News Briefs

Rutland Region News Briefs

West Rutland school budget up for third vote following tie on Town Meeting Day

WEST RUTLAND—Voters rejected their school budget with a 159-159 tie vote on Town Meeting Day, March 7. They turned out again in nearly the same numbers and turned the budget down again, 157-153, said Rutland Central Supervisory Union Superintendent Debra Taylor.

The proposed budget is $5.7 million, 1.09 percent lower than the current year. Taylor believes voters who voted against the budget may be reacting to the 11.4 percent per pupil spending increase. All Vermont schools show a budget change because the state requires moving special education revenue from the schools to the supervisory union. West Rutland’s enrollment is lower, as is the number of students who pay tuition to attend the school from outside the district. There was more of a surplus in the 2016 budget to use as revenue, but that was not so for the 2017 budget.

The changes in the budget are unique to this year and are not part of the budget that will be proposed in 2018, explained the school board and supervisory union officials. Equally unique are the voting results. West Rutland voters have not rejected a school budget in the six years Taylor has worked for the Rutland Central Supervisory Union. State Agency of Education Finance Manager Brad James has not seen a tied school budget vote in the 20 years he has been with the agency.

The board decreased the budget by $181,434 by reducing personnel by 2.25 full-time equivalents as well as reducing supplies, fuel, and equipment expenditures. Voters will cast their ballots on the lowered budget, May 2.

Aldermen approve mayoral appointments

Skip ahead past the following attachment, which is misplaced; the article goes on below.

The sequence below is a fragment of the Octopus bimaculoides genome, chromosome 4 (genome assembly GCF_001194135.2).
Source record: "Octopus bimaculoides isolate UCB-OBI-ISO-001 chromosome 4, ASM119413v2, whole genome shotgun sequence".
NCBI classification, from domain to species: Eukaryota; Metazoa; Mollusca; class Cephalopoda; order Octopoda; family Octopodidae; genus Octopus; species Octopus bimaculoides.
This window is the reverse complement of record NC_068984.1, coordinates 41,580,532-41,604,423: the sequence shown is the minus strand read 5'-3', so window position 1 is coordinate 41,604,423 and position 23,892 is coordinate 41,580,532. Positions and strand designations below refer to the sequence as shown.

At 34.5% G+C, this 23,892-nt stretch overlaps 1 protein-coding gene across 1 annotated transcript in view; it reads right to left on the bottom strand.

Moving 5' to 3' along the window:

The Rutland City Board of Aldermen approved incoming Mayor David Allaire’s choices for interim alderman, new city attorney, and incumbent department heads, April 3. Allaire asked former Alderman Ed Larson to fill the seat Allaire had vacated on being elected mayor, a one-year appointment his fellow aldermen approved 6-3. Larsen commented that Allaire wooed him for the position, outlining his objectives for the city and saying Larsen had the experience and institutional knowledge of the community that is of value to the board.

The board welcomed Matt Bloomer unanimously to a two-year position as city attorney. Bloomer had been appointed to the board in 2014; voters elected him to finish the term in 2015, but he dropped out of the race in 2016, citing both a new job and a new baby.

The board then approved the return of Jeff Wennberg as commissioner of the Department of Public Works, Bob Tanner as building inspector, Henry Heck as city clerk, and Tara Kelly as zoning administrator. All are two year terms.

The aldermen also approved Cindi Wight as city recreation department head for two years in a 5-5 vote. Although the vote was a tie, Wight will continue in the position; Allaire said a candidate must have seven no-votes to lose a post.

As the meeting concluded, Board President Sharon Davis asked the membership to consider two ideas for committee discussion: the best uses for properties owned by the city, and whether city property tax bills and water bills should be set for payment the same month. The community development committee is examining the city properties’ use, and the public works committee is considering the tax question.

The board agreed with the Farmers’ Market’s request that the board continue setting the fee for Depot Park usage at $500.

Business tidbits

Endless Summer Tanning celebrated its grand opening and Chamber ribbon cutting, March 28. The business at 217 Woodstock Ave. offers manicures and pedicures, hair styling and coloring as well as tanning.

Karen Worcester brought nearly 30 years of banking experience with her as she joined the Bank of Bennington as manager of its newest branch at 143 Woodstock Ave. in Rutland. Her most recent position was that of assistant branch manager for Berkshire Bank in Rutland.

Tami Napolitano of Awesome Graphics and Robert Stubbins of Robert Stubbins Electrical in Rutland are two of 20 entrepreneurs across the state selected to participate in a free business course starting April 21 at Vermont Technical College. Emerging Leaders is a small business administration training program designed specifically for entrepreneurs intent on growing their small businesses. Napolitano and Stubbins will receive 100 hours of classroom time, connections to small business owners with a network of industry experts and peers, and assistance creating a three-year strategic growth action plan.

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